Beyond Here: An Artist’s Return to the Dales explores the idea of being present in a real place rather than experiencing a virtual life. The artist Martin Kinnear sees the Dales as ‘nothing less than a huge secular cathedral, a place where we can be alone, and in touch with ourselves.’ In its geology, landscapes, places, people and weather Kinnear finds ‘reality and honesty’. To him the Dales 'isn’t just a place, it's an idea whose time has come and one we have never needed more than now'.Selected Works 2017/18
Introduction to the Show catalogue by Martin Kinnear
This is a story about a place. No scrap that, its a story about you. About you because we are the same you and I.
We stopped living here - the here and now the day we plugged in logged on and signed up. The world changed - our world got a lot smaller because we're all connected, I’m the voice in your head. All of the time, but not just me everybody you ever knew, and millions of people you never wanted to. You can get everything on demand these days except you.
Time to be you. Space to be. That’s what this is all about.
I was offered a Thai bride, Viagra, real estate in Florida and cheap car insurance today, but all I wanted was the chance to be me. Those things are not me. I choose to put them outside of my experience but still they flash up when I wake and before I sleep.
I can stand it in the day, in the focus and bustle of my job, but these things creep around the edges of consciousness. Unseen programmers, untiring machines, anonymous algorithms they seek us out. Tentacles.
Did you realise that we only experience this world, this time, this life - our life, through our senses, so whatever you let in - whatever is put in is real ? Your reality is what you consume.
24/7 news, 24/7 views, an endless routine of ‘Likes’ the tyranny of social media. Checking back, checking in, looking over your digital shoulder, concealing your digital footprints.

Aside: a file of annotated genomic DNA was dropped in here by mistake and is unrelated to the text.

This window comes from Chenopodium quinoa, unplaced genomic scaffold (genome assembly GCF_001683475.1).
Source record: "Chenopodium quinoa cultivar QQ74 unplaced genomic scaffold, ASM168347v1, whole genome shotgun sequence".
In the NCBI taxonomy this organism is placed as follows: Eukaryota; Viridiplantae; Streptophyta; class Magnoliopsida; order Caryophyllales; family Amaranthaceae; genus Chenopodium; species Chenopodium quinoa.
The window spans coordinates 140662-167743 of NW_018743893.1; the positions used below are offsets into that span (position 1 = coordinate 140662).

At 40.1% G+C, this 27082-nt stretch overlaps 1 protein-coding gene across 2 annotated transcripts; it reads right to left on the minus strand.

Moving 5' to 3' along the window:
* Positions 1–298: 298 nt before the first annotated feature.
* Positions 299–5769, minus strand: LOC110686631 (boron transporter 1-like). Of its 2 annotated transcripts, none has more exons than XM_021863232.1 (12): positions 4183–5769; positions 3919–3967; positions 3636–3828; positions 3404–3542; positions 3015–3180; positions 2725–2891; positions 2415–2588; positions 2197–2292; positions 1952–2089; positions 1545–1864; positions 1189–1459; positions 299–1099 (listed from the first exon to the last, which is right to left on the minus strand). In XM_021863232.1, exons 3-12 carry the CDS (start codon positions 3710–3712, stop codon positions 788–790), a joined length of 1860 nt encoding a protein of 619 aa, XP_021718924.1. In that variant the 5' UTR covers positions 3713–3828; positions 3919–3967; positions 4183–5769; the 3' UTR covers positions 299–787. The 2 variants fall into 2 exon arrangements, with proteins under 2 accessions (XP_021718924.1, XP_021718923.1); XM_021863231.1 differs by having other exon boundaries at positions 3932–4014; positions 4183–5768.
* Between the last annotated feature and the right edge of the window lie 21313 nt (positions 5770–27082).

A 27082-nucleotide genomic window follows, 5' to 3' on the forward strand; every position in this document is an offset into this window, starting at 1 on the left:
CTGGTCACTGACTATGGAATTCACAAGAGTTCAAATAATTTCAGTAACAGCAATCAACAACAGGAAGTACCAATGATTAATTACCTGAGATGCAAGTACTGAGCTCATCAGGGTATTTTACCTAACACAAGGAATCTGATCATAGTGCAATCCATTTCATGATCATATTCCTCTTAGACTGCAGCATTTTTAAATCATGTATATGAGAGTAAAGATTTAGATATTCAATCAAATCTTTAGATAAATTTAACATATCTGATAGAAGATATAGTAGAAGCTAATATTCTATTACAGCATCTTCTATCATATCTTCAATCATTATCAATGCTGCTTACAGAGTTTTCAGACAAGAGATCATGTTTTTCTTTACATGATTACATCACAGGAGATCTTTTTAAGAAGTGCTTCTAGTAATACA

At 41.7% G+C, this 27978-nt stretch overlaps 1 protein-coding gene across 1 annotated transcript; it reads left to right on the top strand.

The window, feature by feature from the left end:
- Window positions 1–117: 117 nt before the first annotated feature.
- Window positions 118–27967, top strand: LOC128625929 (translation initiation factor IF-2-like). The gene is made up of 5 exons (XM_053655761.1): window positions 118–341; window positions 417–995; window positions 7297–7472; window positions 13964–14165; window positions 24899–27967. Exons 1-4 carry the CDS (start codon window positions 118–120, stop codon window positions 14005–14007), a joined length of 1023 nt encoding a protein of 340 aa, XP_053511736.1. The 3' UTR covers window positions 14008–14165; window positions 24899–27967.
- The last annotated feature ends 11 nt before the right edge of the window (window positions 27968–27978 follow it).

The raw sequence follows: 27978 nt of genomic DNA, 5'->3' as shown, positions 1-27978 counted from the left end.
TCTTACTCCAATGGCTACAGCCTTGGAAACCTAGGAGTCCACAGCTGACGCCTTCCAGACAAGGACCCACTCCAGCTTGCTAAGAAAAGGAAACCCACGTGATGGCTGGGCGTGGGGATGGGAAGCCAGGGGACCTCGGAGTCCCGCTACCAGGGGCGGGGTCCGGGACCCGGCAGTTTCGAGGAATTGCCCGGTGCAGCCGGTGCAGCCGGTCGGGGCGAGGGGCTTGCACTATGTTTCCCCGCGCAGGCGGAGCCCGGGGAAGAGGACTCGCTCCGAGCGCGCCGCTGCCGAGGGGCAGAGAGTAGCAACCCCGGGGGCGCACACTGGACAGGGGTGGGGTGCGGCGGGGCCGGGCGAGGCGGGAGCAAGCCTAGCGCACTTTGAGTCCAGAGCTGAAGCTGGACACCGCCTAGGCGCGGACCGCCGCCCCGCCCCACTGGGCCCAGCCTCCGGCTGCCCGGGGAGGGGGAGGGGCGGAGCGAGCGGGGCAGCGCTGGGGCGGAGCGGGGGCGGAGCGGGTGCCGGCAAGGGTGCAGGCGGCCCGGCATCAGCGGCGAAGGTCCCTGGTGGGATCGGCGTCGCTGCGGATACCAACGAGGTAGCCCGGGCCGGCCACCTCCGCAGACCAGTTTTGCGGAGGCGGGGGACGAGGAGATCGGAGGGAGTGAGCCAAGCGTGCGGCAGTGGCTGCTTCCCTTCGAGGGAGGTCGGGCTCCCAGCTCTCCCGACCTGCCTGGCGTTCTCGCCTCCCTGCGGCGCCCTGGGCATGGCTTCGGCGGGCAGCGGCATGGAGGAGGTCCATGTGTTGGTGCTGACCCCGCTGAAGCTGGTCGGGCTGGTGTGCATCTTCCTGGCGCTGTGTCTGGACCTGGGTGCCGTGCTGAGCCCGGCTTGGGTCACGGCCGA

Where do you live, in what time? Rarely here, rarely now. You are pulled into the past, presented with futures, but never allowed to STOP.
You should think about that. Living today at this time, in this place is to never be alone.
Try to be quiet , for 24 hours. Try to be alone, try to be away from work, bet you can’t.
But on the moors, in the high places. Quietude. An oasis. this place was carved out of the world after the war. Men realised we needed it. Away from the mills. Green spaces. Not a living museum, not a theme park.
We live in the present, connected, online, switched on, but tentacles all the same. We want to be connected, but what happens when we're not?
We happen. Thought. Conversation. Observation. Time. The past and the future stop and the present becomes manifest.
The land here is folded memory upon memory, an accretion of long dead seas dried into alluvial plains, ancient forests distilled into peat bogs. We walk on treetops. The rivers continue what the glaciers began. Change is the only constant, but this landscape remembers it.
We haven’t buried it here under sodium lights, shopping malls or out of town discount brands.
A national park. Better than the NHS. Treatment at the point of need and free of charge. We all need it now more than ever. Art galleries are becoming the new sacred spaces. But here is Art. The Dales are not just a place, but an idea and more than that; a secular cathedral for our age.
I remember hot sun and Malham Cove, like an old scar. I’m 11 and the smoke of home is still in my lungs. Asthma from secondary smoking and migraines from the harsh glare of yellow bulbs hanging unshaded from Artex ceilings. That is my experience.
The camp school teacher is kind. ‘See those walls’, he said. I looked, the landscape was scored by the lines of walls and the hand of man. Erratic, broken like a childs scribble over the valley. ‘They are Iron Age field boundaries'.
I look. I see. My eyes see through their eyes and how many other eyes?
At that moment the Dales became my place. Connected. I see the change. love it and embrace it. how many other eyes will see those walls, painstakingly built and rebuilt on the hills before the hills fall away, eaten from within. Water. Time, Erosion, Memory. Those were my words for this place and its Forces.
That night I buy a postcard. Ridiculous, it's only six miles. But such miles. When I return it's yellowed by smoke. Read but not comprehended. Waste of money they say, doesn’t grow on trees. But they never see trees. The two at the bottom of the garden are my place. Overgrown, watch and not be seen. You’re always out they say. I wonder, why I would be in?
About the Show
Beyond Here was two years on the making, and follows artist Martin Kinnear's journey back to a place he loved as a child, but due to his circumstances remained elusive and out of reach.
Originally conceived as a landscape painting project , Beyond Here soon grew to become an exploration of aspects of the area which made Kinnear feel 'present, aware and alive'.
Encompassing works about the patterns of life on the land, people, places and the seasons Beyond Here is not just a visual diary, but an enjoinment to live in the present, and truly experience life.